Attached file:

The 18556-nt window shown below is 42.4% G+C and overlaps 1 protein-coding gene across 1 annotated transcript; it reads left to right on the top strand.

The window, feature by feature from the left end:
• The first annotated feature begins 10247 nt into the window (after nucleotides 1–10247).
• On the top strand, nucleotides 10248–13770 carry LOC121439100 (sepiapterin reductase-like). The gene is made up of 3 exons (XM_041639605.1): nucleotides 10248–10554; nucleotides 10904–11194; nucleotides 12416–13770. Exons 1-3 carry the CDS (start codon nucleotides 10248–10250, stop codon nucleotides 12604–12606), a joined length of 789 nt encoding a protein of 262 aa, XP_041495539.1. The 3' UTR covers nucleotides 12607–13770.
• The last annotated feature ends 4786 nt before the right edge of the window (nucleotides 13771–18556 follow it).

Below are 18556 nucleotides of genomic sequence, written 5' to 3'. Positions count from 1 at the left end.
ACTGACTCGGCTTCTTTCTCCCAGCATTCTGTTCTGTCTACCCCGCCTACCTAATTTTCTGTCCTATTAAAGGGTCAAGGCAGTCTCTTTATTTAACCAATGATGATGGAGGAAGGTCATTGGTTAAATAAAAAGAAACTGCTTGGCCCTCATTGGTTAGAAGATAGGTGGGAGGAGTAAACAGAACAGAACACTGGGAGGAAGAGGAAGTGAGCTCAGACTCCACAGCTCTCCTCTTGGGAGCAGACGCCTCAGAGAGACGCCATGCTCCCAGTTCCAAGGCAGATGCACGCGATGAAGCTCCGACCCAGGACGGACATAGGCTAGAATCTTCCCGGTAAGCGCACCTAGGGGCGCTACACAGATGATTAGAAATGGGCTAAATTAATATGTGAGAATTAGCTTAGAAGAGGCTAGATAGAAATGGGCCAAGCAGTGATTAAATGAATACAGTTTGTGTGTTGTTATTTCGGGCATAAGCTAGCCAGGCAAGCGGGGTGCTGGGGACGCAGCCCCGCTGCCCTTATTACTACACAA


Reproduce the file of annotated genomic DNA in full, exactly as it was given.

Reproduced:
The 18556-nt window shown below is 42.4% G+C and overlaps 1 protein-coding gene across 1 annotated transcript; it reads left to right on the top strand.

The window, feature by feature from the left end:
• The first annotated feature begins 10247 nt into the window (after nucleotides 1–10247).
• On the top strand, nucleotides 10248–13770 carry LOC121439100 (sepiapterin reductase-like). The gene is made up of 3 exons (XM_041639605.1): nucleotides 10248–10554; nucleotides 10904–11194; nucleotides 12416–13770. Exons 1-3 carry the CDS (start codon nucleotides 10248–10250, stop codon nucleotides 12604–12606), a joined length of 789 nt encoding a protein of 262 aa, XP_041495539.1. The 3' UTR covers nucleotides 12607–13770.
• The last annotated feature ends 4786 nt before the right edge of the window (nucleotides 13771–18556 follow it).

Below are 18556 nucleotides of genomic sequence, written 5' to 3'. Positions count from 1 at the left end.
ACTGACTCGGCTTCTTTCTCCCAGCATTCTGTTCTGTCTACCCCGCCTACCTAATTTTCTGTCCTATTAAAGGGTCAAGGCAGTCTCTTTATTTAACCAATGATGATGGAGGAAGGTCATTGGTTAAATAAAAAGAAACTGCTTGGCCCTCATTGGTTAGAAGATAGGTGGGAGGAGTAAACAGAACAGAACACTGGGAGGAAGAGGAAGTGAGCTCAGACTCCACAGCTCTCCTCTTGGGAGCAGACGCCTCAGAGAGACGCCATGCTCCCAGTTCCAAGGCAGATGCACGCGATGAAGCTCCGACCCAGGACGGACATAGGCTAGAATCTTCCCGGTAAGCGCACCTAGGGGCGCTACACAGATGATTAGAAATGGGCTAAATTAATATGTGAGAATTAGCTTAGAAGAGGCTAGATAGAAATGGGCCAAGCAGTGATTAAATGAATACAGTTTGTGTGTTGTTATTTCGGGCATAAGCTAGCCAGGCAAGCGGGGTGCTGGGGACGCAGCCCCGCTGCCCTTATTACTACACAA